The table below shows the people that make up the group.
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The table below shows any historical notes about the party group.
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In April of 1900 the Cromwell & Bannockburn Colliery Company was formed to buy all of the coal mines in Bannockburn. The directors were : the Hon T Fergus, D A Jolly, T K Harty, J C Thomson, J Horn, J Gibson and W R Parcell. The company took over the Excelsior No 2 mine ( Parcell and Gibson ) along with Prydes mines at Adams Gully (location #255), at Shepherds Creek (location #183) and Wilsons mine (on the Kawarau location #160).
The mines general managers were as follows : John St Vincent Jaxon 1901 - 1902. Thomas Barclay 1902 - 1903. Alexander Sinclair Gillanders 1903 - 1908, William Richard Parcell 1908 - 1909.
|2345||1900||From J P Parcells Notes.||
John Parcell worked in the Excelsior No 2 Mine at this time and describes it in his notes. " There was room to put in another drive from the well hole at the bottom of the decline. I was on night shift and young Jimmy Horn (not related to James B Horne from the store - maybe son of James Horn dwelling #12 1886-1916) was taking out the coal and water. I had to start the new drive about 2 feet from the tram rails. The night I started, I had dug 10 or 12 bags of coal and had them stacked on the tramway to be hauled up. Horn was taking out water at the time in a tank on a truck. By this time I had my drive in by about a foot, the tank of water went way up the decline. I went on working, then I heard a load noise and knew that the tank of water was coming back down at a great speed. I could not get out in time, so I squeezed myself as tight as I could in the hole that I had made. The tank truck came down with a terrific roar and struck the bags of coal that I had stacked on the tramway but the tank of water carried on for about 10 feet, cutting through the tops of the bags of coal on its way. I had only a foot to spare. Horn thought that I had been killed, however I was not hurt, but my light had been blown out. I had another experience with young Jimmy Horn shortly after. He was hauling up a truck of coal one night when a bag fell off. He was to lower the truck back down to me and I would put the bag back on the truck and send it back up. I was on my way up the drive to meet the truck when I heard it coming down - Jimmy had forgotten to hook on the rope. I had very little chance to get clear, however I knew there was a man hole (a small dugout in the wall to provide safety for the miners from the trucks in the decline). I jumped around quickly to get into the hole but in doing so my light went out. Then all was quiet, the jigger on the back of the truck (a type of emergency brake) ran into the bag of coal on the tramway and stopped the truck. The Excelsior No 2 Mine and Wilsons Mine (location #160) were both managed by William Richard Parcell (2). Under his guidance they were joined together under ground and extended under the Bannockburn Creek. At this point the mine became known simply as the Excelsior. "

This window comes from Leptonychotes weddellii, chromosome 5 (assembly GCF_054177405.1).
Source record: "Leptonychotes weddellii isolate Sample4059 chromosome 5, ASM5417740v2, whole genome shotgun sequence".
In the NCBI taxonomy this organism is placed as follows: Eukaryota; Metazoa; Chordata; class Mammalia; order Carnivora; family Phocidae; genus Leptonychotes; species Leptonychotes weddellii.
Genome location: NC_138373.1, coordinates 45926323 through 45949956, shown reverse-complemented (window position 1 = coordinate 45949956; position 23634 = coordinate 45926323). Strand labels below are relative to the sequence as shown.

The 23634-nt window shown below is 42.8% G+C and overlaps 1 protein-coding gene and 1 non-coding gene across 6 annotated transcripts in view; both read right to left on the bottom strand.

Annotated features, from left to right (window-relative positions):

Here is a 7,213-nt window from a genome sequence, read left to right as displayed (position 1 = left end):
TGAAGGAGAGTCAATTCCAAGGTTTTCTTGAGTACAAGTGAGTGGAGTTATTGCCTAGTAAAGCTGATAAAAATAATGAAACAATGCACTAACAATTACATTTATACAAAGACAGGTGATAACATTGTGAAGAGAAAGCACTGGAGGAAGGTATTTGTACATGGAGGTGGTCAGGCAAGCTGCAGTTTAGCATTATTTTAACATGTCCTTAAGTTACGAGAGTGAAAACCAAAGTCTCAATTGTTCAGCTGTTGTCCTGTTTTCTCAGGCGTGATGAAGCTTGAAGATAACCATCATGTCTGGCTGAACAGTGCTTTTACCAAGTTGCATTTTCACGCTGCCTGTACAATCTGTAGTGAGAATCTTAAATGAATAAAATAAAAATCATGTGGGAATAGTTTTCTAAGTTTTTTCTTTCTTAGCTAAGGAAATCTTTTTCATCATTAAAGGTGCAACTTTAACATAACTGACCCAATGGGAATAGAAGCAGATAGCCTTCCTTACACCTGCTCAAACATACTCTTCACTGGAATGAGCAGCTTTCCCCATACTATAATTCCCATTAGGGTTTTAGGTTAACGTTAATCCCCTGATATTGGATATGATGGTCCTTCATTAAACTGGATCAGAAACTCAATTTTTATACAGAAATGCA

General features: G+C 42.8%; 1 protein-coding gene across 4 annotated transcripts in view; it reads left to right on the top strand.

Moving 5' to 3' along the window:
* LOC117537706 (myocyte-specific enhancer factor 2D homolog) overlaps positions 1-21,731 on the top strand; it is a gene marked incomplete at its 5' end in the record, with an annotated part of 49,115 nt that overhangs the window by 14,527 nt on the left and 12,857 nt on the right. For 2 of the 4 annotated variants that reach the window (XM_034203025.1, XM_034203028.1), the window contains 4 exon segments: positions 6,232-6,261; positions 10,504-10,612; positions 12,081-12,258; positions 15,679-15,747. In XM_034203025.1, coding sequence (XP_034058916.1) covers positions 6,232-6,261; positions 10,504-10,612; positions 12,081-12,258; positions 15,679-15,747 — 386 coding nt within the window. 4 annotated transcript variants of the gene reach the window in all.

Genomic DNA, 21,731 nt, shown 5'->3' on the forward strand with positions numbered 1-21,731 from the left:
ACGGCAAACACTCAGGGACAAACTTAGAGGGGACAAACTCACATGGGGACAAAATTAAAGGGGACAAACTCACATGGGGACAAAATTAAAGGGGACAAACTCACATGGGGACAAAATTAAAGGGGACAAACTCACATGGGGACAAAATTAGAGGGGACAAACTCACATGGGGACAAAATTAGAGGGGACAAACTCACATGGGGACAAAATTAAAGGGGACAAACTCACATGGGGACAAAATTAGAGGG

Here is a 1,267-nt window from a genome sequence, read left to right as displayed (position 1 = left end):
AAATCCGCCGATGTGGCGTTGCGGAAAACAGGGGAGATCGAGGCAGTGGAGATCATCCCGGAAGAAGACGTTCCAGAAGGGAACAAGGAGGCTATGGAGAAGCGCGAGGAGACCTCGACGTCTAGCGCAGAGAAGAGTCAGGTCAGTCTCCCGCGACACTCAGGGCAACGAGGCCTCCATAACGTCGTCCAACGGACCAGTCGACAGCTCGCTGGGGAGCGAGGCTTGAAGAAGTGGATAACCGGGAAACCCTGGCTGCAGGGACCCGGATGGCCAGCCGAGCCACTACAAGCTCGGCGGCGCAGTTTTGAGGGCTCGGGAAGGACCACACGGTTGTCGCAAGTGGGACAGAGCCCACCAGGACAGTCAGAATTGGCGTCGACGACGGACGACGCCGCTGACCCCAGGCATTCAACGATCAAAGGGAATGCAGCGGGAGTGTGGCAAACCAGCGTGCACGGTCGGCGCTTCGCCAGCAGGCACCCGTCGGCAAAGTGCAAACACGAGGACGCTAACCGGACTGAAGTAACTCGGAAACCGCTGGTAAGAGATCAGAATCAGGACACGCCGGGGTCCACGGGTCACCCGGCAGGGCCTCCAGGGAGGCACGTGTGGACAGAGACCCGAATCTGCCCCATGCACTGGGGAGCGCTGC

in November of 1900, these miners were working in the Excelsior No 2 mine : Frank Jones, Jack McCabe, John Flynn, Alex Clark, John Patrick Parcell (left in Nov 1900), James Donnelly, James Hancock, Jack Crombie, James Henry Horn, William Richard Parcell (2) (mine manager).
In 1903, or possibly later, the following miners were working in the mine : James Hancock, William Cooper, William Atcheson, John Short, Henry Charles Russell, William Richard Parcell (2) (mine manager), Thomas Soden, John Hodson (2). The pit pony was called Darkie.
The mine supplied coal for sixteen steam powered gold dredges working on the Kawarau and Clutha rivers. The coal was sold for 12 shillings per ton at the mine - this includes the price of the sacks.
By the beginning of this year the recession in dredging had set in and in October the company had to close down the Excelsior Mine for a time.
James Park in his NZ Geological Survey Bulletin No 5 - the geology of the Cromwell subdivision, western Otago division, mentions the Excelsior - Parcell & Gibson Mine. " The lignite crops out a few chains east of the main incline, from which the mine is worked, and strikes about north and south. It dips west at an angle of about 10 degrees. Three seams are seen in going down the incline : namely two near the surface and one at the bottom. The upper seams are 18 inches and 5 feet thick respectively. They are separated by a bed of fireclay from 2 foot to 3 foot thick. The main seam is about 7 foot thick and contains some 5 foot and 6 inches thickness of workable coal. It is remarkably free from shakes and faults, and maintains a uniform thickness over a length of nearly 3/4 of a mile. The seam being worked is overlain by thin banded sandy clays which in places contain the numerous casts of a fresh water bivalve resembling those found in the Maniototo basin. A feature of this coal, and one not often seen in NZ, is a very distinctive vertical "cleat" or series of cleavage planes lying close together which traverse the seam at right angles to the plane of the strike. in other words they run parallel with the direction of the dip, forming what in England would be termed 'butt cleat' "
On November 8 1909, the Cromwell Argus reported that the rails and pumps were removed from the Exclesior coal pit. The company had tried to sell their coal leases on the Cairnmuir seam without success. In November the 'Excelsior Mine' was closed down and the company abandoned their lease. The Excelsior had produced about 42,189 tonnes of coal during it's working life. The coal lease on the Cairnmuir seam was then taken up by the Cairnmuir Coal Company.
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